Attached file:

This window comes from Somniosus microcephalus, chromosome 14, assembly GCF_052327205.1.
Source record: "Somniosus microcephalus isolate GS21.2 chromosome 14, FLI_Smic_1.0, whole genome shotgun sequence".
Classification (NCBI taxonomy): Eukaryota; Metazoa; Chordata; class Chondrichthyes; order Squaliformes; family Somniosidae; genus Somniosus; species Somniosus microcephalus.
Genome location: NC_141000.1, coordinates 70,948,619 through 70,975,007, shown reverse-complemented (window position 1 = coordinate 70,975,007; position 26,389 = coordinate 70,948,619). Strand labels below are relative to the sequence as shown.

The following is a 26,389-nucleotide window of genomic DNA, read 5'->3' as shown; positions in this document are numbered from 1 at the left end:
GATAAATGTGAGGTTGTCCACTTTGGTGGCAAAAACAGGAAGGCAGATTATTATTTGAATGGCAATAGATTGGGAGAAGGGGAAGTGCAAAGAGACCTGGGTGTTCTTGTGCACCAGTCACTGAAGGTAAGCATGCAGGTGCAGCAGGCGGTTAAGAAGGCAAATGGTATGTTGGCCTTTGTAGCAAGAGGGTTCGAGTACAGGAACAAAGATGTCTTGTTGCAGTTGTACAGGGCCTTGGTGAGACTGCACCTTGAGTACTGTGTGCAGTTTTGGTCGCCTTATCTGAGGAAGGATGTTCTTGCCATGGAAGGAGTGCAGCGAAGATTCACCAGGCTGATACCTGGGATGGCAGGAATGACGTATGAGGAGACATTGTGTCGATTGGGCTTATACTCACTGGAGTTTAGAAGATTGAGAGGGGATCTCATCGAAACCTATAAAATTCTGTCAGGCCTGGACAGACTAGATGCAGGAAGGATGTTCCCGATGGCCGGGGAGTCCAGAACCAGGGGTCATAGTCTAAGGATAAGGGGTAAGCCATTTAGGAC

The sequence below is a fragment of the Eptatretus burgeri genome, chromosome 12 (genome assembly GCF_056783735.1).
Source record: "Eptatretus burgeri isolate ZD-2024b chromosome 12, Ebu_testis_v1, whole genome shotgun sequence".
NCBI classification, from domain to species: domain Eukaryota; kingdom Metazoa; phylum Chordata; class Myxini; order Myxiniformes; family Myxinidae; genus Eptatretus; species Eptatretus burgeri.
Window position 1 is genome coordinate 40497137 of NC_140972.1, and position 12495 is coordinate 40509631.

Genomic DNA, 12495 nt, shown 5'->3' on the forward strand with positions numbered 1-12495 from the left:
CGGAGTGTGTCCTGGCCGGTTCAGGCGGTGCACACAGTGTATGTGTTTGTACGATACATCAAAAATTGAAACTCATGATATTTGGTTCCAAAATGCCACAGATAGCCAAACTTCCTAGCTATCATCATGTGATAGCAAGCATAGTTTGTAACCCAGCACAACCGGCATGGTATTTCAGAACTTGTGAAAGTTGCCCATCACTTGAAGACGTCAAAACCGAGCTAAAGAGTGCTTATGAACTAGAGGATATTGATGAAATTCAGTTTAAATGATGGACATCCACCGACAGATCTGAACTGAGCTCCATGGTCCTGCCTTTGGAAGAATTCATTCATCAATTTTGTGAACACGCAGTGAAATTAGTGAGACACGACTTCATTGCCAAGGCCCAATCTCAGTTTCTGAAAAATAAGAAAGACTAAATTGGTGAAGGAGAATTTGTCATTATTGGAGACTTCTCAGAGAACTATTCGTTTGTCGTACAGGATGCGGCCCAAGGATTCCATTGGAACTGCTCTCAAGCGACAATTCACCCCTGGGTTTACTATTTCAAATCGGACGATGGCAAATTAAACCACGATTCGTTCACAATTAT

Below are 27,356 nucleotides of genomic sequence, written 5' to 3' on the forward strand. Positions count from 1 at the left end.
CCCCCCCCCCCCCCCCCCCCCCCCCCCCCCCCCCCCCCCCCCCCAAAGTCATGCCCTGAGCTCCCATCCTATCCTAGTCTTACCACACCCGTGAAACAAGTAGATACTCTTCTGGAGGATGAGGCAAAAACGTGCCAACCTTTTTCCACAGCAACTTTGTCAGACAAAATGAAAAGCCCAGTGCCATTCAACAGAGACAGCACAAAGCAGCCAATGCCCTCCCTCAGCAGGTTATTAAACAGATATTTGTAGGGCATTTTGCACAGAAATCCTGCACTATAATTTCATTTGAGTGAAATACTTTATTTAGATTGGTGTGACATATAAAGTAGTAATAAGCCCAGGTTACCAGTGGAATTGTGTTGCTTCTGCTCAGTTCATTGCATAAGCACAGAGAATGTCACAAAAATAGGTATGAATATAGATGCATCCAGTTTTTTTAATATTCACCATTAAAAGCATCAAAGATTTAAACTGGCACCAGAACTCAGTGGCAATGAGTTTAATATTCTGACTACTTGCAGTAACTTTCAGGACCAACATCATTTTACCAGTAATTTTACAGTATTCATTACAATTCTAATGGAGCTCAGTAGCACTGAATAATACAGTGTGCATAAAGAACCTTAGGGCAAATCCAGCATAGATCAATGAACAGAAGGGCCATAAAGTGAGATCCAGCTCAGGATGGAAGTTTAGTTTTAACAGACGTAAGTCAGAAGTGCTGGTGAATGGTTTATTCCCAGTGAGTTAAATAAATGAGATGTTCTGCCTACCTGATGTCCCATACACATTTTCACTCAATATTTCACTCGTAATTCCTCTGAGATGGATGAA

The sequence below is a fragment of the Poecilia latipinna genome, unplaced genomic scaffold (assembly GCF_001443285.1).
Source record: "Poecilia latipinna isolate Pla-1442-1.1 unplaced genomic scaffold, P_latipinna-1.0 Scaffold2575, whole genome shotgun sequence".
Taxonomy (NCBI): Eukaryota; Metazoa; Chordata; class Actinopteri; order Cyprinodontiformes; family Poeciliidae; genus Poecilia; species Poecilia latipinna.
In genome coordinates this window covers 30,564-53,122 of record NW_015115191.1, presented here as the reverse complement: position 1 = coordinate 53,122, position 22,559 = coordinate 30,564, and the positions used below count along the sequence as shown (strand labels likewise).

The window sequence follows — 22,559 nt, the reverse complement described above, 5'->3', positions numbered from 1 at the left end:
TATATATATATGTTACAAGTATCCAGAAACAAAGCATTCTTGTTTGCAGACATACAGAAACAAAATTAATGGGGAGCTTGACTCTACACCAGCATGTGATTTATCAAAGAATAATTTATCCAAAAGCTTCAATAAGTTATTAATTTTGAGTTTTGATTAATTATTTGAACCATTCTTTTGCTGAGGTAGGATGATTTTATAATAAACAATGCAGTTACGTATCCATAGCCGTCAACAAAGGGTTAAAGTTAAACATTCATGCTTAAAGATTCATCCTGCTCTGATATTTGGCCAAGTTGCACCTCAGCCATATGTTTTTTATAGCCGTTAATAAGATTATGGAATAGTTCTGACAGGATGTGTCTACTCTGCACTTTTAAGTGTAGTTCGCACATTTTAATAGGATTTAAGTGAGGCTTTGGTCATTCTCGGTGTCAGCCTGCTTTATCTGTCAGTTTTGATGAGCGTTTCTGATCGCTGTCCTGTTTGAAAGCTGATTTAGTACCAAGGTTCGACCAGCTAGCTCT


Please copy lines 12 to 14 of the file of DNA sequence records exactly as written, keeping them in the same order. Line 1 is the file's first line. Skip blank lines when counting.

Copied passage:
CGGAGTGTGTCCTGGCCGGTTCAGGCGGTGCACACAGTGTATGTGTTTGTACGATACATCAAAAATTGAAACTCATGATATTTGGTTCCAAAATGCCACAGATAGCCAAACTTCCTAGCTATCATCATGTGATAGCAAGCATAGTTTGTAACCCAGCACAACCGGCATGGTATTTCAGAACTTGTGAAAGTTGCCCATCACTTGAAGACGTCAAAACCGAGCTAAAGAGTGCTTATGAACTAGAGGATATTGATGAAATTCAGTTTAAATGATGGACATCCACCGACAGATCTGAACTGAGCTCCATGGTCCTGCCTTTGGAAGAATTCATTCATCAATTTTGTGAACACGCAGTGAAATTAGTGAGACACGACTTCATTGCCAAGGCCCAATCTCAGTTTCTGAAAAATAAGAAAGACTAAATTGGTGAAGGAGAATTTGTCATTATTGGAGACTTCTCAGAGAACTATTCGTTTGTCGTACAGGATGCGGCCCAAGGATTCCATTGGAACTGCTCTCAAGCGACAATTCACCCCTGGGTTTACTATTTCAAATCGGACGATGGCAAATTAAACCACGATTCGTTCACAATTAT

Below are 27,356 nucleotides of genomic sequence, written 5' to 3' on the forward strand. Positions count from 1 at the left end.
CCCCCCCCCCCCCCCCCCCCCCCCCCCCCCCCCCCCCCCCCCCCAAAGTCATGCCCTGAGCTCCCATCCTATCCTAGTCTTACCACACCCGTGAAACAAGTAGATACTCTTCTGGAGGATGAGGCAAAAACGTGCCAACCTTTTTCCACAGCAACTTTGTCAGACAAAATGAAAAGCCCAGTGCCATTCAACAGAGACAGCACAAAGCAGCCAATGCCCTCCCTCAGCAGGTTATTAAACAGATATTTGTAGGGCATTTTGCACAGAAATCCTGCACTATAATTTCATTTGAGTGAAATACTTTATTTAGATTGGTGTGACATATAAAGTAGTAATAAGCCCAGGTTACCAGTGGAATTGTGTTGCTTCTGCTCAGTTCATTGCATAAGCACAGAGAATGTCACAAAAATAGGTATGAATATAGATGCATCCAGTTTTTTTAATATTCACCATTAAAAGCATCAAAGATTTAAACTGGCACCAGAACTCAGTGGCAATGAGTTTAATATTCTGACTACTTGCAGTAACTTTCAGGACCAACATCATTTTACCAGTAATTTTACAGTATTCATTACAATTCTAATGGAGCTCAGTAGCACTGAATAATACAGTGTGCATAAAGAACCTTAGGGCAAATCCAGCATAGATCAATGAACAGAAGGGCCATAAAGTGAGATCCAGCTCAGGATGGAAGTTTAGTTTTAACAGACGTAAGTCAGAAGTGCTGGTGAATGGTTTATTCCCAGTGAGTTAAATAAATGAGATGTTCTGCCTACCTGATGTCCCATACACATTTTCACTCAATATTTCACTCGTAATTCCTCTGAGATGGATGAA